Thursday, October 22, 2009

Theatre Droppings: Hysterical Bleakness

I had some fun this past weekend, attending two local productions which were just beginning their runs. The reviews have been spectacular for both, but being the cool, considered guy I am, those raves didn't sway me. I like reaching my own conclusions, thank you very much.

The fact that I had many friends and acquaintances in both casts did not influence my opinion of the shows in the least, I assure you. But that phenomenon proves true again: my friends are always standouts in their shows.

I know just about everybody connected with Hysteria at Rep Stage, except that naked girl in act two (oops. Spoiler Alert!), and my great buddy Steve Carpenter directed the show. I have very little working knowledge of Sigmund Freud or Salvador Dali, and since Hysteria takes place during a meeting between the two, I thought I might have some trouble. On the contrary, the show was an intriguing mix of slapstick farce and heart-stopping dramatical moments, delivered by a terrific ensemble of players. The last year or so, I've worked several times with Jeff Baker and Conrad Feininger, doing that series of staged readings at the Washington Stage Guild, and I've been a fan of Marni Penning for years. Here she plays an insistent woman whose life has been shaped by Freud and his work; Marni does a bang-up job with the farcical elements in the piece, then chills your bones with the climactic bombshell. (Off topic: Sarah Palin's new memoir, which should be a scream, is out soon and she's hitting the promo trail. Our Marni does a hootful impression of that chopper-riding sharpshooter; go here to take a peak). Speaking of the climax, director Steve and his designers have done a great job fulfilling some pretty outrageous special effects required by the author.

Like his castmates, Bruce Nelson, who plays Dali, straddles the comic and dramatic moments beautifully. He's getting a lot of well-deserved press for his performance, which is flamboyantly over-the-top and deeply grounded at the same time. I absolutely love work like that, and he is one of the actors around town I would very much like to work with. Especially now that I've seen him in bikini briefs.
And speaking of underwear, a pair of boxers covered in lipsticked kisses provides one of the only sight gags available to viewers of Adding Machine at Studio Theatre. This is not a piece concerned with comic moments (though a few sneak in anyway); instead, the bleak lives of a couple of zeros are played out via the most discordant musical score since that cat pounded the piano and ended up on YouTube. Well, that's the point, of course, and the atonal songs (what do you think of that term, "atonal"? Sounds vaguely related to "anal," doesn't it?) illustrate the disjointed lives the characters are living.Everybody is doing great work here, in my non-musical opinion, and coincidentally, my friends and acquaintances are all shining through the dismal tone of the piece. I was glad to see Tom Simpson getting an early laugh as one of the worker drones in the accounting office (he wants beer); when I played Sancho Panza last summer, Tom was my sidekick Don Quixote. Joanne Schmoll, with whom I worked several years ago in a staged concert of One Touch of Venus, has the difficult task of delivering a pretty strident aria at the top of the show, when we are just getting introduced to the style of the piece. Mrs. Zero seems a pretty thankless part, but Joanne gives it her all, and manages to squeeze in a moment of compassion late in the proceedings.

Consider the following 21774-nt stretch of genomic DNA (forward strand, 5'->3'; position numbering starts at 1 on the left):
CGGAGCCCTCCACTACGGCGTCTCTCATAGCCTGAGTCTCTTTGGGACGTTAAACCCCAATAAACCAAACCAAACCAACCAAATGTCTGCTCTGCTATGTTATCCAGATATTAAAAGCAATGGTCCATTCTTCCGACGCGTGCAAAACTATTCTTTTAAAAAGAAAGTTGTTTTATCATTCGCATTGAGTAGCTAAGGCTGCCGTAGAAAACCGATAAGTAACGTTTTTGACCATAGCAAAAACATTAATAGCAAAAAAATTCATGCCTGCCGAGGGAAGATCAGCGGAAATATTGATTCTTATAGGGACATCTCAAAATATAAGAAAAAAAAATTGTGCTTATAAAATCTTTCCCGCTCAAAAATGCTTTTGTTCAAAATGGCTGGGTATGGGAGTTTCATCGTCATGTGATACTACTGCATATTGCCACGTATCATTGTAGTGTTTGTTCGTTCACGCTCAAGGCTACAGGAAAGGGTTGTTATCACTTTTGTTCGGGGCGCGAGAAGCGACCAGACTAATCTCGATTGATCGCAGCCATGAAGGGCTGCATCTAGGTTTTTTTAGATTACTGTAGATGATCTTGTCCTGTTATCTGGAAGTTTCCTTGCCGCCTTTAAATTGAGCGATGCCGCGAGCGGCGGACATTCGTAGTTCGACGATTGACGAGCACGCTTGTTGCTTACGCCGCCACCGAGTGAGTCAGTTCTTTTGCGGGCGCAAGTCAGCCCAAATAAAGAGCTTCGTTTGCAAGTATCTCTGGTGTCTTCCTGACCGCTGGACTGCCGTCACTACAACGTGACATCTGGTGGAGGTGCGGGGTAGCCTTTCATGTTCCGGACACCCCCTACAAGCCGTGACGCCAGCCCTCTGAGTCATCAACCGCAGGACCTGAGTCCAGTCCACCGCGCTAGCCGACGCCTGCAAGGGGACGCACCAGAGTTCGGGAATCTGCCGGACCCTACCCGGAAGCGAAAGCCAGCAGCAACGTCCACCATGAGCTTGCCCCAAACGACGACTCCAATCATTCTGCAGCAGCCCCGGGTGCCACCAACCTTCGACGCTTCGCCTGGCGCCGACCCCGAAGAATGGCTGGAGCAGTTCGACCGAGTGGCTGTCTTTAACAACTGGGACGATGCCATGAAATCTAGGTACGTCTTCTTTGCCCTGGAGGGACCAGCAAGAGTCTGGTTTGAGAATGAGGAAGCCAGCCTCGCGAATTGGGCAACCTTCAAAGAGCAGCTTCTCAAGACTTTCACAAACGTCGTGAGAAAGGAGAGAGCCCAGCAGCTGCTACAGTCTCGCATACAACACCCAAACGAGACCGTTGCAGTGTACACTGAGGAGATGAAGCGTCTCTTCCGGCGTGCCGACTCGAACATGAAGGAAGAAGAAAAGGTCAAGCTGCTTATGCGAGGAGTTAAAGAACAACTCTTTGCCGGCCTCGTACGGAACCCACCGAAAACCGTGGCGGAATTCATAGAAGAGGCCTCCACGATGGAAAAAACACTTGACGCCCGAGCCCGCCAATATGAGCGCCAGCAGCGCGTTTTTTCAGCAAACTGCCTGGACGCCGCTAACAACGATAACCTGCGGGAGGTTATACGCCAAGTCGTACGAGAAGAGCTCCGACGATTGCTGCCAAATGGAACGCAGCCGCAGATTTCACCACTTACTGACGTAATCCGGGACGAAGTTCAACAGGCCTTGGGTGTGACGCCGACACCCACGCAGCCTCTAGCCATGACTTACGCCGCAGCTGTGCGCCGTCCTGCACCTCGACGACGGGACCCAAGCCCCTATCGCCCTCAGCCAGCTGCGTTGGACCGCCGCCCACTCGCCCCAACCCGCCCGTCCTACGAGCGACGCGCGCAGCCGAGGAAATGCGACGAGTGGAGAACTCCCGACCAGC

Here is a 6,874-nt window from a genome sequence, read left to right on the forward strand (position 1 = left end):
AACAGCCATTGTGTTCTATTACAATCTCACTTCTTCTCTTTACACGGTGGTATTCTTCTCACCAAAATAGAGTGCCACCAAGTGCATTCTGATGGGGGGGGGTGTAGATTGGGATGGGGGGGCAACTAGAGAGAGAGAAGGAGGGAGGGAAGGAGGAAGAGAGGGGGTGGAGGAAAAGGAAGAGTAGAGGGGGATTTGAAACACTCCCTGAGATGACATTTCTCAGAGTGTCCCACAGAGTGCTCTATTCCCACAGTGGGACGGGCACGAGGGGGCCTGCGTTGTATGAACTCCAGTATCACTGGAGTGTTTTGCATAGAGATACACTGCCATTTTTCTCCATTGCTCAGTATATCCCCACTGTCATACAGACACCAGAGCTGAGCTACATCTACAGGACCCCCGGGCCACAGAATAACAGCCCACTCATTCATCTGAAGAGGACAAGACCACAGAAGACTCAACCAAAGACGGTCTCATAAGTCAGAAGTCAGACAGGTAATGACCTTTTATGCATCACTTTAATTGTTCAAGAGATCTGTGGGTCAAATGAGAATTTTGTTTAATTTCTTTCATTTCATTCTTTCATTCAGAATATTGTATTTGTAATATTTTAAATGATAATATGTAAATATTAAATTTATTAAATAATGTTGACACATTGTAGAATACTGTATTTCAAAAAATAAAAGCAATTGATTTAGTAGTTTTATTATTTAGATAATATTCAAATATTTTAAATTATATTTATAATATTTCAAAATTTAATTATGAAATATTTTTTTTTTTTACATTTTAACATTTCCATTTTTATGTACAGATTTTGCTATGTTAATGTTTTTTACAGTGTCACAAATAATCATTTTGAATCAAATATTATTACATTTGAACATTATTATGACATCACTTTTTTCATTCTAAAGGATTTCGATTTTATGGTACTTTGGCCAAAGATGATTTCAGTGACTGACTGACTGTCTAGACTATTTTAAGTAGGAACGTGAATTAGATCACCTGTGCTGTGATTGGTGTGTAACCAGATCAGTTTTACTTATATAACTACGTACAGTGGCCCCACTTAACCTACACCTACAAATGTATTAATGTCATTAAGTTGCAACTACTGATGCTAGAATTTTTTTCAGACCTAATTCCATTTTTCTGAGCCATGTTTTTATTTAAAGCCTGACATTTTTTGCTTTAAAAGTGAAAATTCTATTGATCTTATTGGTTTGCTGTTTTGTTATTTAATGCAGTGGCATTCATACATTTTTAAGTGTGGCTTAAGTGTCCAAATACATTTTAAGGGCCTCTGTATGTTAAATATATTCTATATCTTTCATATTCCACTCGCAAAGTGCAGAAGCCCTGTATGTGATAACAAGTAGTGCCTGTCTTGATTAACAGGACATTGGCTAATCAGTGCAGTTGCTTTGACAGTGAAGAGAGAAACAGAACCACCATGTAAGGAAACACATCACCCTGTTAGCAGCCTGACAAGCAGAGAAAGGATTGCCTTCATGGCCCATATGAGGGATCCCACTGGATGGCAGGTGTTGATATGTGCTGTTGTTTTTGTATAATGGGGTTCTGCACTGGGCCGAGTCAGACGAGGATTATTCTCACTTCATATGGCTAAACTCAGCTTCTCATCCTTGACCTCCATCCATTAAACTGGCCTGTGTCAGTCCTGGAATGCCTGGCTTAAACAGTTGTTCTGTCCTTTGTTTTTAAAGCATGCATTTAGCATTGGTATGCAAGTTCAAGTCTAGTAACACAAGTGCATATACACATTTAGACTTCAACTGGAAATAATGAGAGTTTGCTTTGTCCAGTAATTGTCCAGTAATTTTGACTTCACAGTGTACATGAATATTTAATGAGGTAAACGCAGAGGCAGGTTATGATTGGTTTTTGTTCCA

Dan Via, who stepped into the title role in Jerry Springer, the Opera a few years ago, does another fine job here, in another non-singing role. I really like this guy's work. Oh, and speaking of "opera," I don't really know why Adding Machine isn't called one. I doubt I detected half a dozen lines which were spoken rather than sung, but the show is being classified by its creators as a musical. And there is some catchy music in it, though you have to wait 'till Kristen Jepperson sings "I'd Rather Watch You" to find anything resembling a traditional melody. But that's all right, as Adding Machine is certainly not being touted as a traditional musical. We're not even being allowed to applaud after numbers, which adds to the audience's awkwardness. I bet that's what the author and director wanted all along (in this case, the author and the director are the same guy, Jason Loewith).

There is one honest-to-Gershwin showstopper in Adding Machine, which Stephen Gregory Smith delivers very, very well. I hope the lack of applause after "The Gospel According to Shrdlu" doesn't mask the fact that it's one helluva number. You wouldn't think a song which is delivered from inside a tiny jail cell would have much visual interest, but wait till you see it. I've snatched this picture from SGS's own blog, which I'm not sure is polite, but what the hell. Don't be fooled by his dull, grey uniform, he's giving the most colorful performance in the piece.

That sequence in the Afterlife (overseen by Via again, he loves to play the boss) doesn't give much respite to the overwhelming bleakness surrounding our hero, played with hulking despair by David Benoit, but then, he doesn't deserve much after what he's done. There's a swell technical effect at the show's conclusion, which uses Studio's upstairs brick-box space better than I've ever seen it used. That particular playing space is perfect for this production, though the acoustics are absolutely horrendous for song.

The original play upon which this musical is based, by Elmer Rice, was a 20s expressionistic piece called The Adding Machine. No word from our dramaturg on why the creators of the musical dropped the specifying article; the current show is simply Adding Machine: A Musical. Think about it long enough, and you start to wonder if they meant "adding" to be taken as a verb.